It was one of those moments when the heavens opened and the sunlight illuminated my friend’s angel wings and I felt so loved. She came over and worked her magic photographing baby boy in his fresh, infant sweetness. My house is clean. My kids are happy. I have sitters who are such a gift to my family. And Jack made my day by doing twosies in the toilet tonight. Seriously, the blessings are thick.

Cinema Glazed

I am a devoted cinema-phile. For the past few years, Jeff and I have made a weekly date night a number one priority as a means of preserving our sanity. Weekends at our house can be an exercise in endurance with Jack home and requiring our constant attention, with the exception of when he has therapy. We find that Jack plus three other boys in wildly different stages equals frenetic Saturdays. By five o’clock we are thoroughly weary and ready for the dark, quiet, kid-free ambiance of the megaplex. Of course it’s not really happening right now with one little preemie in the house, but normally we see movies within a week or two of their premieres.

Last winter was the first time that Jeff and I sat and watched the Academy Awards together. It was like a really sneaky, fabulous little date: a Sunday evening, kids in bed, and a big bowl of popcorn on our laps. Scandalous! I think we even pulled out a bottle of bubbly (Martinelli’s) left over from the holidays and acted like we were totally living large. The best part was that for the first time in our lives, we had seen nearly all of the movies nominated for the bigger awards. We finally had a horse in the race or a dog in the fight, or however that metaphor goes. It was really fun! This year, with our wild ride of having a fourth child, and a preemie to boot, we are sadly less schooled in many of the Oscar contenders. I still anticipate watching the awards as a voyeur, however.

Going to the movies is like the quintessential escapist activity. We leave our worries at the door, load up on cinema snacks, and allow ourselves to be entertained for a couple of hours. I have embraced this miniature weekly holiday to someplace other than my own life, because the respite freshens me for another round of exertion in parenting. I’m refilling my cup and recharging my batteries, and all that. It’s my break, and it makes me nicer to be around. And I just love movies!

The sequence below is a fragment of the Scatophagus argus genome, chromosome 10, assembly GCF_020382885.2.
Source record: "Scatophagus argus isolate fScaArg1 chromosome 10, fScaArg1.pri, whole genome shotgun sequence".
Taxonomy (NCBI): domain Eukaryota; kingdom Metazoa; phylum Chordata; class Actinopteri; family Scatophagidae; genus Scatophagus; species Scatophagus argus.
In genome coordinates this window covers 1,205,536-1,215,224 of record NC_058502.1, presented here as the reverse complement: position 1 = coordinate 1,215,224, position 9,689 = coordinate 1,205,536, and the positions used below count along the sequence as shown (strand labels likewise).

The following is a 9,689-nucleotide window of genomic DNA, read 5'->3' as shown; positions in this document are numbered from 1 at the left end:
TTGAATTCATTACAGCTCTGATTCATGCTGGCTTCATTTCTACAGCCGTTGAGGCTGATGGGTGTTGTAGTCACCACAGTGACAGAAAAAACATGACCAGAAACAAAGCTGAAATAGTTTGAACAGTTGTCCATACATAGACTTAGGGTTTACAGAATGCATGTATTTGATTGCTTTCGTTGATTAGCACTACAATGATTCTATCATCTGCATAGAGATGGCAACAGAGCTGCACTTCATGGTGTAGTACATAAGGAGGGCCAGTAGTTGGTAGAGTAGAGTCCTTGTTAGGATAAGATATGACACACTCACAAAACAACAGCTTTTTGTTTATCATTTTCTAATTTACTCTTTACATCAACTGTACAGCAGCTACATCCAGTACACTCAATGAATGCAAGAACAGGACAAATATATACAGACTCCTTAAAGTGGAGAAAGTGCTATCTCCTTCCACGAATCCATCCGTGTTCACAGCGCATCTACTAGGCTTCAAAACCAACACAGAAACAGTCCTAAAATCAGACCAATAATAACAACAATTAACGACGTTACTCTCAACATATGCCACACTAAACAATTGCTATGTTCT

Of the movies that I was able to view this year, these are my favorites: The Help, Harry Potter and the Deathly Hallows Part Two, The Debt, Jane Eyre, Midnight in Paris, The Muppets, and Twilight Breaking Dawn Part One–psych! I did not care for the latest installment in that franchise. I know that I have missed some good flicks, though, and I want to catch up with them eventually. At the top of my list are The Artist, Moneyball, and Warrior. Please weigh in and fill me in on what’s worth seeing and why. I want your opinions!

Blowing off Steam

I’m essentially housebound this winter with a premature baby who can’t go out in public places, particularly during the season when RSV lands many infants in the hospital. We were there for a month after baby’s birth, and I really don’t want to go back. So basically I don’t leave the house, unless Jeff is around to spell me briefly.

In my state of hibernation, there is ample time to ponder the current state of my family. I had an epiphany this week. Call it the result of lengthy rumination. Call it cabin fever. I’m not sure which it is. Sometimes I suppose it takes being stuck at home with little opportunity for escape to get the creaky gears of this “mommy brain” turning. This epiphany may sound really basic and obvious, but for me it stood out and screamed, “Hey stupid, why didn’t you think of that sooner?!”

It happened as Jeff and I scrubbed another impressionistic mural from Jack’s walls and windows. My mind flashed back to a distant support group outing when my friend April described in glowing terms her newest family addition–a Sargent Steamer, which had proved completely life-changing as she was able to deep-clean and sanitize pretty much every surface in her house with complete ease. April spoke of this machine like it was crack. She just couldn’t quit. After cleaning her entire house in detail, she was moving on to items in the garage, and planning to haul the Sargent to her family’s cabin for a soothing weekend of deep, pressurized steam cleaning. To this mother of a kid with special needs, hearing about said Sargent propelled me into a hypnotic state of fantasizing about a level of cleanliness currently unattainable. Why didn’t I just buy a Sargent myself, you ask? Probably because they cost somewhere in the neighborhood of fifteen hundred bones. And probably because I really hoped that this season would quickly pass and wouldn’t necessitate such a fixture in our house. But this week as I struggled with another mighty mess, April’s obsession came back to my mind and I felt like a fool for not already owning such a device.